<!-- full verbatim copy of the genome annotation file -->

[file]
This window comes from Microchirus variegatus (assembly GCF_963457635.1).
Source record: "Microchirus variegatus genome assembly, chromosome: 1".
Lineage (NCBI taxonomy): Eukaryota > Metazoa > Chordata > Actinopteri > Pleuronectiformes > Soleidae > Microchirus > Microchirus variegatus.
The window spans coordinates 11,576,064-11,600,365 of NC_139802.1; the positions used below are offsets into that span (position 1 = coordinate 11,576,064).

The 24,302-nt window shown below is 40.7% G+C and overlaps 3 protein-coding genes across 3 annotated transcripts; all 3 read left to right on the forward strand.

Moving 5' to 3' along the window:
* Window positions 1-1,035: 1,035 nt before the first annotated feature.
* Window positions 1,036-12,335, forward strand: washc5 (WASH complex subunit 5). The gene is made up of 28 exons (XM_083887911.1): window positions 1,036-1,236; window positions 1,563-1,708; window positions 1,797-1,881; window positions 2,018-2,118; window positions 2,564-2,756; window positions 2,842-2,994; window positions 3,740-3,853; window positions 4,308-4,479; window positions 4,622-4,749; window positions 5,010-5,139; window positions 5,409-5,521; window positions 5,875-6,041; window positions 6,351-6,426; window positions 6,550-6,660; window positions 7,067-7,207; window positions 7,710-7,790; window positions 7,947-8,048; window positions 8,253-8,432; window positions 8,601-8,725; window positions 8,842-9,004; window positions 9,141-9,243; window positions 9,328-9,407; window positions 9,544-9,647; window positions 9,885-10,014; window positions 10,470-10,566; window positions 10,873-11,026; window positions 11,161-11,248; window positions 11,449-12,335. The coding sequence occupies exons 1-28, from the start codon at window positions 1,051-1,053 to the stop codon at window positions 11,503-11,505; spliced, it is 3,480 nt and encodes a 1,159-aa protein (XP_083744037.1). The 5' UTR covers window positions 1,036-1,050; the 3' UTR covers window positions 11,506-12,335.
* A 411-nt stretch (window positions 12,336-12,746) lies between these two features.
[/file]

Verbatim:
This window comes from Microchirus variegatus (assembly GCF_963457635.1).
Source record: "Microchirus variegatus genome assembly, chromosome: 1".
Lineage (NCBI taxonomy): Eukaryota > Metazoa > Chordata > Actinopteri > Pleuronectiformes > Soleidae > Microchirus > Microchirus variegatus.
The window spans coordinates 11,576,064-11,600,365 of NC_139802.1; the positions used below are offsets into that span (position 1 = coordinate 11,576,064).

The 24,302-nt window shown below is 40.7% G+C and overlaps 3 protein-coding genes across 3 annotated transcripts; all 3 read left to right on the forward strand.

Moving 5' to 3' along the window:
* Window positions 1-1,035: 1,035 nt before the first annotated feature.
* Window positions 1,036-12,335, forward strand: washc5 (WASH complex subunit 5). The gene is made up of 28 exons (XM_083887911.1): window positions 1,036-1,236; window positions 1,563-1,708; window positions 1,797-1,881; window positions 2,018-2,118; window positions 2,564-2,756; window positions 2,842-2,994; window positions 3,740-3,853; window positions 4,308-4,479; window positions 4,622-4,749; window positions 5,010-5,139; window positions 5,409-5,521; window positions 5,875-6,041; window positions 6,351-6,426; window positions 6,550-6,660; window positions 7,067-7,207; window positions 7,710-7,790; window positions 7,947-8,048; window positions 8,253-8,432; window positions 8,601-8,725; window positions 8,842-9,004; window positions 9,141-9,243; window positions 9,328-9,407; window positions 9,544-9,647; window positions 9,885-10,014; window positions 10,470-10,566; window positions 10,873-11,026; window positions 11,161-11,248; window positions 11,449-12,335. The coding sequence occupies exons 1-28, from the start codon at window positions 1,051-1,053 to the stop codon at window positions 11,503-11,505; spliced, it is 3,480 nt and encodes a 1,159-aa protein (XP_083744037.1). The 5' UTR covers window positions 1,036-1,050; the 3' UTR covers window positions 11,506-12,335.
* A 411-nt stretch (window positions 12,336-12,746) lies between these two features.